The Remarkable Alaska’s Indigenous People Snow Goggles
The Arctic’s Inuit and Yupik peoples, having thrived in its severe conditions, invented snow goggles to protect against snow’s blinding glare.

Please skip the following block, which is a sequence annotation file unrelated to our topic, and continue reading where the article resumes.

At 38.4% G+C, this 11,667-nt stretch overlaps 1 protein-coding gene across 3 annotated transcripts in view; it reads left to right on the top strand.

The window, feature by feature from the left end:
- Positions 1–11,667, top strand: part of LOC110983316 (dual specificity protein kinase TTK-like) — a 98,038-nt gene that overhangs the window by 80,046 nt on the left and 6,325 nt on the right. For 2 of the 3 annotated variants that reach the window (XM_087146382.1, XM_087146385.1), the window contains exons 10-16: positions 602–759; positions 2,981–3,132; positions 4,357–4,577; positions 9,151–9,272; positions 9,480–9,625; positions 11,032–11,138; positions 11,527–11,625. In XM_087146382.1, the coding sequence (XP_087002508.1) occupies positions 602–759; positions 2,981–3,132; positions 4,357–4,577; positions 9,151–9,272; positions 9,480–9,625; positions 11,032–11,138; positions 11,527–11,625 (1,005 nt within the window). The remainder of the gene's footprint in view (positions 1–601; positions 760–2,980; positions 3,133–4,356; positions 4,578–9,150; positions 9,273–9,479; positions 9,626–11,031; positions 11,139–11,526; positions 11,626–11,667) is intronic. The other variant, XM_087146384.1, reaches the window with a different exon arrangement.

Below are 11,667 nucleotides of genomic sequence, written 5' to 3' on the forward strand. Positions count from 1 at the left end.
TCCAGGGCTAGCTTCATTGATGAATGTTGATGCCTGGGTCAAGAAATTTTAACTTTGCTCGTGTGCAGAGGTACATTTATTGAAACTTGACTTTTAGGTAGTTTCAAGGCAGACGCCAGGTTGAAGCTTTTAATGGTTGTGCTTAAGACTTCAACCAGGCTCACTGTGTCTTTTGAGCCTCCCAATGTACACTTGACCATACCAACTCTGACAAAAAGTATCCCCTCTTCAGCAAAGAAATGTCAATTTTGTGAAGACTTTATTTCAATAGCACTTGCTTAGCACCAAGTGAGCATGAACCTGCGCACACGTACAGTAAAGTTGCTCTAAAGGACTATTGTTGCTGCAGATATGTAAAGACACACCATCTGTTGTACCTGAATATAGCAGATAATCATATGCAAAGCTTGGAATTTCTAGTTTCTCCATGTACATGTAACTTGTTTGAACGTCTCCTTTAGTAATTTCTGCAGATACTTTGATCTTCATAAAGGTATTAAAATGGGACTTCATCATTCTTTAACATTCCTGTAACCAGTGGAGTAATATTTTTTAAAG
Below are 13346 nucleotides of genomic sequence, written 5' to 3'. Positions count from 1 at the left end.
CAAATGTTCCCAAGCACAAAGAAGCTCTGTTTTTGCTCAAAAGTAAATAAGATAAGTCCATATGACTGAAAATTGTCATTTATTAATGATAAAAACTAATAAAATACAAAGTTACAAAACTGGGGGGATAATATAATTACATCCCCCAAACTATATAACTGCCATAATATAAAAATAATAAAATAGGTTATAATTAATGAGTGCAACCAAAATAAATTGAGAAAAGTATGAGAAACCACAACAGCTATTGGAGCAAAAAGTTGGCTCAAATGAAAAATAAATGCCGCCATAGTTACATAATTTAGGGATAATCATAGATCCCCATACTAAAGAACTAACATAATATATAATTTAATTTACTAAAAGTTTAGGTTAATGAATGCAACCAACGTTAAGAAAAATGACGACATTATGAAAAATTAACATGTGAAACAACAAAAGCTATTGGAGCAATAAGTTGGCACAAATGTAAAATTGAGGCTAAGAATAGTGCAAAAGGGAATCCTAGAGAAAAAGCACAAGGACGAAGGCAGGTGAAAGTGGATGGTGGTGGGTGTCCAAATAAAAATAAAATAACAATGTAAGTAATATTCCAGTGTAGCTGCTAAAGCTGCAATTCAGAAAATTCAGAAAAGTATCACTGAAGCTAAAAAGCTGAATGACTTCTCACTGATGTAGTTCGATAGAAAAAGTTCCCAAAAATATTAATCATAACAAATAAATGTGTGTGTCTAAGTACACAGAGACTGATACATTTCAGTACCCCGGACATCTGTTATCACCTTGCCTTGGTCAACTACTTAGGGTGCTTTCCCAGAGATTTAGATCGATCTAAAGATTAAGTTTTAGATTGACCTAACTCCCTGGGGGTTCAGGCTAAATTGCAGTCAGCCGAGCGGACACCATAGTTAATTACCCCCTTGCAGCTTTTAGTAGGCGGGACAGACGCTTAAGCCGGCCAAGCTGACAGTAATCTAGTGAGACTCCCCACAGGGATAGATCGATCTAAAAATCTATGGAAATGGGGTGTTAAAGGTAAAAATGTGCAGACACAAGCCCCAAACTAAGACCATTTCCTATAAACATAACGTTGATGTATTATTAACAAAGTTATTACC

These goggles, made from materials like driftwood, bone, and ivory, had narrow horizontal slits to limit light and improve vision. Designed to prevent condensation and remain durable, the goggles’ significance wasn’t merely functional but cultural. Beyond shielding the eyes, they symbolized the indigenous groups’ adaptability, became a canvas for artistic expression, and encapsulated personal tales. These artifacts, which have historical references dating back 2,000 years, intrigued Arctic visitors from the 18th century onwards, eventually influencing snow eyewear globally. Through snow goggles, the Inuit and Yupik’s innovation has left a lasting impact on the world.